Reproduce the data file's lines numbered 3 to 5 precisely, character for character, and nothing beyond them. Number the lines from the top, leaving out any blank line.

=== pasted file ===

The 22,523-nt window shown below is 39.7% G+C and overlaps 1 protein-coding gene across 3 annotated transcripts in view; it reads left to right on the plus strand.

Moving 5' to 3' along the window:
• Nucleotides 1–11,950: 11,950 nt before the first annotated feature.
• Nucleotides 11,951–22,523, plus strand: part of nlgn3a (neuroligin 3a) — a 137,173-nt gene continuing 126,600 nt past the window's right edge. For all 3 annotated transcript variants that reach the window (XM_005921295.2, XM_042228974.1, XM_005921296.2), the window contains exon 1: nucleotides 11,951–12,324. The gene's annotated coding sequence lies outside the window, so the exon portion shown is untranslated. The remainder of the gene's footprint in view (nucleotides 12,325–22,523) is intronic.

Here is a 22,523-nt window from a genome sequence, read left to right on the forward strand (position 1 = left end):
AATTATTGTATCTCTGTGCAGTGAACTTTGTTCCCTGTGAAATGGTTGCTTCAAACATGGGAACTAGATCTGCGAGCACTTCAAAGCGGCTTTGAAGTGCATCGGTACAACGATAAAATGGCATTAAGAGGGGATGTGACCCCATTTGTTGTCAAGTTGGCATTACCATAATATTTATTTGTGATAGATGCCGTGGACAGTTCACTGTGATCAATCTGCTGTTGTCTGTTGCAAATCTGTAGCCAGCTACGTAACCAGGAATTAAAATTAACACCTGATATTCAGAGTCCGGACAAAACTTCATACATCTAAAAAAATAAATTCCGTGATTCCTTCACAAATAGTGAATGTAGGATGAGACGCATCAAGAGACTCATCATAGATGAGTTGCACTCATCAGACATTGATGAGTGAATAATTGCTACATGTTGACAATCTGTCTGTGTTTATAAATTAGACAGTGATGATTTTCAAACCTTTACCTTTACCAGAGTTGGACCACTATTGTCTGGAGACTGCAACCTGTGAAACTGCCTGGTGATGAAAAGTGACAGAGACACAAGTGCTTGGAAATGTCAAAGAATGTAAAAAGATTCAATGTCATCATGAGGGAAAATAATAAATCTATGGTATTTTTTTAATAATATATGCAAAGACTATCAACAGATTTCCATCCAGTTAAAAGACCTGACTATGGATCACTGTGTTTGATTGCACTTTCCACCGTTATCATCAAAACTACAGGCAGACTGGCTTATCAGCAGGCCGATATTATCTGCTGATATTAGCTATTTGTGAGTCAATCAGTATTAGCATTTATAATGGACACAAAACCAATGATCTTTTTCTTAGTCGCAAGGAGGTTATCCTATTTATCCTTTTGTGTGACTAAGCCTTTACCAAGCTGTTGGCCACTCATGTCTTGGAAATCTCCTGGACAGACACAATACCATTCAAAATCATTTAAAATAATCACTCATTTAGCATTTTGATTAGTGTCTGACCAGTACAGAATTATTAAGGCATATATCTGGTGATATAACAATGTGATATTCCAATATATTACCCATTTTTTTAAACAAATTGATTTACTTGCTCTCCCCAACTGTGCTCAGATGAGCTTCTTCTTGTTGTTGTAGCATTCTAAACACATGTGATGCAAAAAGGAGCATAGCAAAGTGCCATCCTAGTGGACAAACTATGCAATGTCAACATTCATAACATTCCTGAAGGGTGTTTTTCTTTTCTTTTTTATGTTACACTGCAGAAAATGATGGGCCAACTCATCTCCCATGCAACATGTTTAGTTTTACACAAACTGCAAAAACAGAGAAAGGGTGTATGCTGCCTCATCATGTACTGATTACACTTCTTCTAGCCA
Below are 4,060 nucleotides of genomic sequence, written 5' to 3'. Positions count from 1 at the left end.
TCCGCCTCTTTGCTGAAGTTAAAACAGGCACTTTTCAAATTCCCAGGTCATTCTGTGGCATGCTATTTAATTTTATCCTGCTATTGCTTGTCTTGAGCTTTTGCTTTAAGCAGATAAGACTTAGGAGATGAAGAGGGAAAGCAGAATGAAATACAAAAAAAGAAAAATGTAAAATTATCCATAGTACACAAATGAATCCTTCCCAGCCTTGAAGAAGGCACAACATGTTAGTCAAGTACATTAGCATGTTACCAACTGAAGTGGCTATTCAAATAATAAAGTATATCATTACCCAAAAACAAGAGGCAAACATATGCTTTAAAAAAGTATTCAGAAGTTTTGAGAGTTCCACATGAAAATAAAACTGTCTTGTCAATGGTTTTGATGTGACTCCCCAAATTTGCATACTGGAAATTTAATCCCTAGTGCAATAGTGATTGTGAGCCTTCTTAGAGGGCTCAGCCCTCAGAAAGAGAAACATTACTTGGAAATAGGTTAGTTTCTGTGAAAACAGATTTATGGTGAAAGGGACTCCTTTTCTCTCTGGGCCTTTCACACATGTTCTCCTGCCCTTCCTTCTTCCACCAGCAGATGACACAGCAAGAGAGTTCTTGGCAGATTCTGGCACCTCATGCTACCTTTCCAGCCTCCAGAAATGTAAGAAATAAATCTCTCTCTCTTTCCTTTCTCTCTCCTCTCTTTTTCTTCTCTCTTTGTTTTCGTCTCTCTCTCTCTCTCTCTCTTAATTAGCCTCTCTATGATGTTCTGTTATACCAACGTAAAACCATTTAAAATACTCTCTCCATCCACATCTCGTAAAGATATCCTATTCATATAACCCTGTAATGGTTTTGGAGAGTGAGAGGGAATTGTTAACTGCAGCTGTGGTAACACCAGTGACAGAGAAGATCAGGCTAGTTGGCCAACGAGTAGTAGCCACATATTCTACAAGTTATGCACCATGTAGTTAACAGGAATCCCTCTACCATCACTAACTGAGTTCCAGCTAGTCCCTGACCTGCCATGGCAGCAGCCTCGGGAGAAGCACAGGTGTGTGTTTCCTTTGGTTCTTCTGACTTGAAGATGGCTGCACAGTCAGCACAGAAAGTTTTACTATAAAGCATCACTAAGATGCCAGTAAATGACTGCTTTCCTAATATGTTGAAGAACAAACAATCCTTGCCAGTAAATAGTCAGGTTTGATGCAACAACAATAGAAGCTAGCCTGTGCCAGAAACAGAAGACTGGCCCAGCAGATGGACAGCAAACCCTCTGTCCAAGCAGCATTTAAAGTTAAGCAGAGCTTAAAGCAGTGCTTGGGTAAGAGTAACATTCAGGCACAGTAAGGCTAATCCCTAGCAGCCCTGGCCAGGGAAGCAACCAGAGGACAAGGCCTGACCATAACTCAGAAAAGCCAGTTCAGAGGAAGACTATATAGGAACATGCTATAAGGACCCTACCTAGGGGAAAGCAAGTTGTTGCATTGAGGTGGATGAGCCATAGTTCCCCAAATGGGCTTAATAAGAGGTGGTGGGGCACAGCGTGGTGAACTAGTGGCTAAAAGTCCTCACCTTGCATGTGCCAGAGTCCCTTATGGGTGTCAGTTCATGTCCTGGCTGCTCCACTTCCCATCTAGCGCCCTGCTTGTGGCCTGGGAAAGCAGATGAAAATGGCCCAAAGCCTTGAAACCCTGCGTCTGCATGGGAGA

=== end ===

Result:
• Nucleotides 1–11,950: 11,950 nt before the first annotated feature.
• Nucleotides 11,951–22,523, plus strand: part of nlgn3a (neuroligin 3a) — a 137,173-nt gene continuing 126,600 nt past the window's right edge. For all 3 annotated transcript variants that reach the window (XM_005921295.2, XM_042228974.1, XM_005921296.2), the window contains exon 1: nucleotides 11,951–12,324. The gene's annotated coding sequence lies outside the window, so the exon portion shown is untranslated. The remainder of the gene's footprint in view (nucleotides 12,325–22,523) is intronic.

Here is a 22,523-nt window from a genome sequence, read left to right on the forward strand (position 1 = left end):